According to the Data Center Journal, data center investments in the U.S. reached record levels in 2017 — more than $20 billion. But how should your company approach a data center planning investment? Is it a technology investment or a real estate investment? We asked Stream’s Paul Moser, co-managing partner, and Michael Lahoud, COO and partner, to make a case for each. As you’ll see, the two are hard to separate.
ML: Well, it has to be a technology investment since a data center is technology. The underlying use is technology. Tech lives in the building. A data center houses the operations, fiber and equipment, with technology professionals in charge — it’s all technology. Otherwise, a data center is just a building or piece of land. What’s inside counts.
PM: You’re exactly right, Michael — the data center houses technology. Without real estate, that tech has no place to go. Looking at the whole picture, the investment in real estate has to precede the investment in technology. And real estate isn’t just property; infrastructure is crucial to create an environment that doesn’t go down and is secure 24/7. A data center has to be able to support redundant generators, HVAC, towers, chillers, fire protection and other equipment. It must have reliable connectivity and the capacity for raised floors, insulation and other environmental protection. All of those things are dependent on real estate. A lot of customers I’ve worked with have come to us because of our real estate expertise. Our understanding of infrastructure can save them lot of time and money while they figure out what they really need in a data center because they know reliability and redundancy are built-in.
ML: I see your point. But technology drives the decision, especially if a company is reevaluating what they need. Companies that are moving to the cloud are doing so solely because their technology needs are changing. They aren’t entirely disinterested in where the servers are, but their main concern is accessibility and reliability of their data. That’s what affects their top-line revenue. Besides, many companies own their own data centers, so the real estate investment is already made. As technology has evolved, they may have to reevaluate how to use what they have. For example, now more servers can fit into the same space.
You’ll also have access to locations that otherwise aren’t available as land becomes scarce. — Paul Moser, Stream Data Centers
PM: I think we’re about to meet in the middle. A data center is two investments in one. Even if one side weighs more heavily in certain cases, failing to look at both sides can be a mistake. If real estate and finance managers tour sites without knowing the technical considerations, they could find what they think is the ideal data center location — but without the right infrastructure. And if tech managers fail to consult their real estate and financial managers, the result can be disastrous. Success depends on integrating all sides of the decision.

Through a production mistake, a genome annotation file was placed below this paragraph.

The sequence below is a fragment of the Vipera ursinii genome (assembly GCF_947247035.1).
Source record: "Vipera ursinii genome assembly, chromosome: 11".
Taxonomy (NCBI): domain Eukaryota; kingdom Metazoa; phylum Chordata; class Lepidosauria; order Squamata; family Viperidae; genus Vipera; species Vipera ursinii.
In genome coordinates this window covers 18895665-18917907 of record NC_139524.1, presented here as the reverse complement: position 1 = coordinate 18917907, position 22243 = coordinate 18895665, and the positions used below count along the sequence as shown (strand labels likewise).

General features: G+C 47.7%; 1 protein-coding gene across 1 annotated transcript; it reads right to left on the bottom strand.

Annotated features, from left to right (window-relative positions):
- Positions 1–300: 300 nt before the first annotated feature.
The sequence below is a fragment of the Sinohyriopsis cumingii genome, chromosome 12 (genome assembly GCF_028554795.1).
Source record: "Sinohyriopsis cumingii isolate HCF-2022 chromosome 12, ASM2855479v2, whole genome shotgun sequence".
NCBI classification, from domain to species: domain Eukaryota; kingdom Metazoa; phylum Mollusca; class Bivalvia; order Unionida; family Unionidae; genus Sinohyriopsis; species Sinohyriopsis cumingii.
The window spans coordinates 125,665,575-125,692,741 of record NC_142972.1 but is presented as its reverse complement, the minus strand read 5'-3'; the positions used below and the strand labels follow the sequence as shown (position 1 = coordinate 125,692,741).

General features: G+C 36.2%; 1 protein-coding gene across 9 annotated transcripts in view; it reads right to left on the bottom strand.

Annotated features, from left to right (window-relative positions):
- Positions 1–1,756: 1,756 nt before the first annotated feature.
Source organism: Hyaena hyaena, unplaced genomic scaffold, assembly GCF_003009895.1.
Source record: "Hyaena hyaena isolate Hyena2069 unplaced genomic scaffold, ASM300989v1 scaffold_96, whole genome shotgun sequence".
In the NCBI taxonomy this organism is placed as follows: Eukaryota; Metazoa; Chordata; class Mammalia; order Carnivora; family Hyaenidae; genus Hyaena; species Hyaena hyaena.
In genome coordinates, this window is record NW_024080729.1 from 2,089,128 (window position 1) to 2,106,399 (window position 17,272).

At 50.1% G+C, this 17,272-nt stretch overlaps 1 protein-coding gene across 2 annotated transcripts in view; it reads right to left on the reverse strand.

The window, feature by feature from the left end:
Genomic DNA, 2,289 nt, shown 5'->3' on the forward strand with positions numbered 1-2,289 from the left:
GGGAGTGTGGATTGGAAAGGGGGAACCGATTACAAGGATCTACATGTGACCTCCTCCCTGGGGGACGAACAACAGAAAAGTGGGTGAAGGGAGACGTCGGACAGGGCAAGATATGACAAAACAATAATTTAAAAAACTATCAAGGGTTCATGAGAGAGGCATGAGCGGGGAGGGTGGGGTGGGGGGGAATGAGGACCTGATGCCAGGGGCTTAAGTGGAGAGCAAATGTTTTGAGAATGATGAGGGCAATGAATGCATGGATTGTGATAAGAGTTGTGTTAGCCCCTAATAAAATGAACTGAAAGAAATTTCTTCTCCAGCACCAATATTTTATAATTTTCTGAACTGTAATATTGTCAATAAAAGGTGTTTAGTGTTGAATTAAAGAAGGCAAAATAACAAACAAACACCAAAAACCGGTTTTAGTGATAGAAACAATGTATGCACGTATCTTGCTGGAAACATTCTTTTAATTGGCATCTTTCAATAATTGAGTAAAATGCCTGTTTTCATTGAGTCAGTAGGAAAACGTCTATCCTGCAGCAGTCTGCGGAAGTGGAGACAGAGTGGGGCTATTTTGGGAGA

ML: That’s the bottom line: all involved parties should be at the table at the beginning of data center discussions. You need input on all sides: strategy, finance, technology. Collaboration leads to success. And don’t underestimate the importance of bringing in your data center consultants at the beginning of the process to answer questions and address concerns. Your provider can show you advantages that might not be immediately apparent, like converting capital expenditures into manageable operating expenses — an important lease vs. buy consideration.
PM: You’ll also have access to locations that otherwise aren’t available as land becomes scarce. Companies like Stream that started in real estate and evolved into data center specialists have control of large tracts of land that are suitable for data centers, outside the flood plain with access to power and connectivity. Without that access, customers have to pay a premium for the right location.
So, what’s the best approach? Two out of two experts agree that combining the interests of real estate and technology leads to the ideal data center strategy for your company. Whatever you call the investment, make sure that your provider delivers the best possible solution that meets your needs today while offering flexibility for the future. In that scenario, all sides win.
Paul Moser is co-managing partner of Stream Data Centers, responsible for aligning the company’s development strategy and financial position with its vision and product roadmap.
Michael Lahoud is chief operating officer and partner of Stream Data Centers, responsible for the implementation of the company’s overall business strategies and go-to-market operations.